INAUGURAL SPEECH ERASURE

BY JERROD SCHWARZ

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Jerrod Schwarz is an MFA graduate of the University of Tampa. He is also the managing poetry editor of Driftwood Press. His poetry has appeared or is forthcoming in Cultured Vultures, HOOT, The Fem, and many others. His first small collection titled The Crop was published by Rinky Dink Press in 2016.

[REVIEW] Diorama of a People, Burning by Bradley Harrison

Burning

Ricochet Editions

33 pages, $15.00

 

Review by Hannah Rodabaugh

 

Several years ago, when I first read Ronald Johnson’s radi os, an erasure text with Milton’s Paradise Lost as source material, I was fascinated by the construct of erasure in the meaning of language. Though the intended product was inconsistent in its desire towards an aesthetic reading experience, it asked questions about interpretation and intention which were interesting in their own right. Put in a different way, a need for structure to display a level of content seemed the point of the erasure. These types of texts often contain intentions in making meaning as one of its forms of making meaning.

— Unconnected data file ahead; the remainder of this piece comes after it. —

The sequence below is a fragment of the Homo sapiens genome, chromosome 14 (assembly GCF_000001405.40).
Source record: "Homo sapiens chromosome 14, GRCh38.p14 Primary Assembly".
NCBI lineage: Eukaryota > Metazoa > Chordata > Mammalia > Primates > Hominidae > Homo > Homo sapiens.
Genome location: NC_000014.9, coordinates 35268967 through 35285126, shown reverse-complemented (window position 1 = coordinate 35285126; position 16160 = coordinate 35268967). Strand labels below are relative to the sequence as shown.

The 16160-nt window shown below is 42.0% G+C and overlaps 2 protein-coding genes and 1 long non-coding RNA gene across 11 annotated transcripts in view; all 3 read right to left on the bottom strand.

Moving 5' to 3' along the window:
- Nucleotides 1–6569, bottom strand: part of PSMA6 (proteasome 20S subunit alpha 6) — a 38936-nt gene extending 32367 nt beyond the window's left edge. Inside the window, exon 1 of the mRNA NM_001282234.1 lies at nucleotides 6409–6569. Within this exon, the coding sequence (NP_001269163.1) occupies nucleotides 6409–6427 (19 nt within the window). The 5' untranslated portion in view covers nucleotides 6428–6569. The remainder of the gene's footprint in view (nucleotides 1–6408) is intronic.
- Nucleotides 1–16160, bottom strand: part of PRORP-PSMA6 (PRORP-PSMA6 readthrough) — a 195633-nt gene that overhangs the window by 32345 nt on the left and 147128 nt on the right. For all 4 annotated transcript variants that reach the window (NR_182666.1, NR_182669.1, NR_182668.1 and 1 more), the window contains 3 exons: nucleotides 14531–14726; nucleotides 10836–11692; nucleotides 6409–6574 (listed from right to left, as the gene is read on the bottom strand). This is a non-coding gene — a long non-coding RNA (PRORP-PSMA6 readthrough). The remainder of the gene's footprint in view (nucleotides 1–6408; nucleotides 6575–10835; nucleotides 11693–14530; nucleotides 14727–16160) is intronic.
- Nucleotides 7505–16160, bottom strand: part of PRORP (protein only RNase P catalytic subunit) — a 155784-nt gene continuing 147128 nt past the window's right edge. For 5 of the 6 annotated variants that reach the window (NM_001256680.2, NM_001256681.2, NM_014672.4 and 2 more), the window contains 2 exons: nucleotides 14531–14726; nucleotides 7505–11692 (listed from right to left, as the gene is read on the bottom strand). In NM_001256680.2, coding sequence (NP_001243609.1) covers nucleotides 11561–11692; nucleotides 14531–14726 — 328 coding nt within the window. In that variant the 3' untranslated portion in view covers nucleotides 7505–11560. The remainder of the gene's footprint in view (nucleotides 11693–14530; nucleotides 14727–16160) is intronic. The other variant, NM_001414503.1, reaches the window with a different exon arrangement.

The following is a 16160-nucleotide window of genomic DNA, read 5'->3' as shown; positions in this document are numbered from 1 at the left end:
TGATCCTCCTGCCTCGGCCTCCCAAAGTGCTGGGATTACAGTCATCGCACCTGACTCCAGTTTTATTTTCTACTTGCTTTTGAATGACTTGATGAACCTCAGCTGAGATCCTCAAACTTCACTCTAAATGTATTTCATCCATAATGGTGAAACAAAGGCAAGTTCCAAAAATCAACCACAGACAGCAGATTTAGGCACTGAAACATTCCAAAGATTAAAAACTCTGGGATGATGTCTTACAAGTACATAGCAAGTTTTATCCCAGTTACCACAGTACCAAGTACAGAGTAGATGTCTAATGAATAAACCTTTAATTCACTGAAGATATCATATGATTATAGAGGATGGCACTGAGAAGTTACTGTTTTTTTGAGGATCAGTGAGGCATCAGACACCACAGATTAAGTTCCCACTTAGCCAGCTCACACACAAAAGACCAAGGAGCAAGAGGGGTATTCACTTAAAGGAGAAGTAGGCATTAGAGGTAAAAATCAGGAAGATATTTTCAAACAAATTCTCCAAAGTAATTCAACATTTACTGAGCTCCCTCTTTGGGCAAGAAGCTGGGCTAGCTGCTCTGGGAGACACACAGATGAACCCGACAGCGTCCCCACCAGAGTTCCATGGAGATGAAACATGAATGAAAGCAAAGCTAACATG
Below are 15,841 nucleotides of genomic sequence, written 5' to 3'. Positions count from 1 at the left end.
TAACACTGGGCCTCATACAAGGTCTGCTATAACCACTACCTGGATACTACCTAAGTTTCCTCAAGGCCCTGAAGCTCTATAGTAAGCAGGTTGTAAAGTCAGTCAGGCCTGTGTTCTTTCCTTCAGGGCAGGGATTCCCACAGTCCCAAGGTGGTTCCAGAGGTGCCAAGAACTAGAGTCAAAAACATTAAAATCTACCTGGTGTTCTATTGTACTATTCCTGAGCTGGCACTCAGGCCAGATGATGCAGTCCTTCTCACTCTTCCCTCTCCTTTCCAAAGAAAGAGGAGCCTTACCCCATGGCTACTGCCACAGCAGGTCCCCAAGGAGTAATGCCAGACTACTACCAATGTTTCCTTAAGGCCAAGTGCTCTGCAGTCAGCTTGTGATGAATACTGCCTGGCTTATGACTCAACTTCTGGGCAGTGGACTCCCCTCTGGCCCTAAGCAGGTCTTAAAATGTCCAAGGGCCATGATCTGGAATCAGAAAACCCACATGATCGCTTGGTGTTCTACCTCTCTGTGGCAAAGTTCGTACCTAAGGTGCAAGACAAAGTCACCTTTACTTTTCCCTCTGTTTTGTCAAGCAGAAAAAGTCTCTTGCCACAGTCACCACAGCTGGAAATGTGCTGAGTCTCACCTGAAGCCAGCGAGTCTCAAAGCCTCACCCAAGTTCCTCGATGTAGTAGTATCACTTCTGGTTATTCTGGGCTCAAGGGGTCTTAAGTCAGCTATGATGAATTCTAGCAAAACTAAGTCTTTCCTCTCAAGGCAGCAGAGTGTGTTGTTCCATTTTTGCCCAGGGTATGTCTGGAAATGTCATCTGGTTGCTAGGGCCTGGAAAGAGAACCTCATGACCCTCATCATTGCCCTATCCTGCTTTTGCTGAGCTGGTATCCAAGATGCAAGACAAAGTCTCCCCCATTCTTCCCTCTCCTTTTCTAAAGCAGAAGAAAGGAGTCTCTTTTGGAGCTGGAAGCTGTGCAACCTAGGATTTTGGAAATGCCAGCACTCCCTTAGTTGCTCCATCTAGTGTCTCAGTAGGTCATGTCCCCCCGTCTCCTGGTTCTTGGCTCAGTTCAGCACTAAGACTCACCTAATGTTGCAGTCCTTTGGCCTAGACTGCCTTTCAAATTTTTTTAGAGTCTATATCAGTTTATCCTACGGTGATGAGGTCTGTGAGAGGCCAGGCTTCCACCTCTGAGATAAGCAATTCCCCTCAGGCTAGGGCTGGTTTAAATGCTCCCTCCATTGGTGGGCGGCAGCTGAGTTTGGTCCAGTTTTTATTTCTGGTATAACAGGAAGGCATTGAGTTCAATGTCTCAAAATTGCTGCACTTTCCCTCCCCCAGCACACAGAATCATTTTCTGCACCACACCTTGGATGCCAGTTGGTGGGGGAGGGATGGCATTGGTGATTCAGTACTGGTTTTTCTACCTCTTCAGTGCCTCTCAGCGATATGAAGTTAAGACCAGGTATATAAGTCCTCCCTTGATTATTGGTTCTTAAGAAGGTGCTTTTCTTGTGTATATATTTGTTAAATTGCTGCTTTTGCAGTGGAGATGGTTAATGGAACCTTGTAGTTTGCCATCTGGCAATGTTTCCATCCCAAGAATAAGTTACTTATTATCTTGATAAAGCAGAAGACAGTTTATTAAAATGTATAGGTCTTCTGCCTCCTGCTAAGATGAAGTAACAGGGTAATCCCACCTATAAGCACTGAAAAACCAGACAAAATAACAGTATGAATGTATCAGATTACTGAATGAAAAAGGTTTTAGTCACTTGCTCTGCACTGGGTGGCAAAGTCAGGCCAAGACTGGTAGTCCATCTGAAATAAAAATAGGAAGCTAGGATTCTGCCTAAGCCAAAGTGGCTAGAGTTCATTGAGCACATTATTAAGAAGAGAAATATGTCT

In this vein, Bradley Harrison’s short collection Diorama of a People, Burning is neatly exposing these intentions. The chapbook is a wave-like series of text erasures. (This wave-like structure might be intentional, as many references to the catastrophic flooding in Iowa a few years ago occur intentionally and often.) The erasures center around six prose poems. Each prose poem has a series of three corresponding increasingly erased versions that follows it. ┬áIn all but the last series, they are in order of least to most erased, which gives us a sense of everything falling away as we read. Continue reading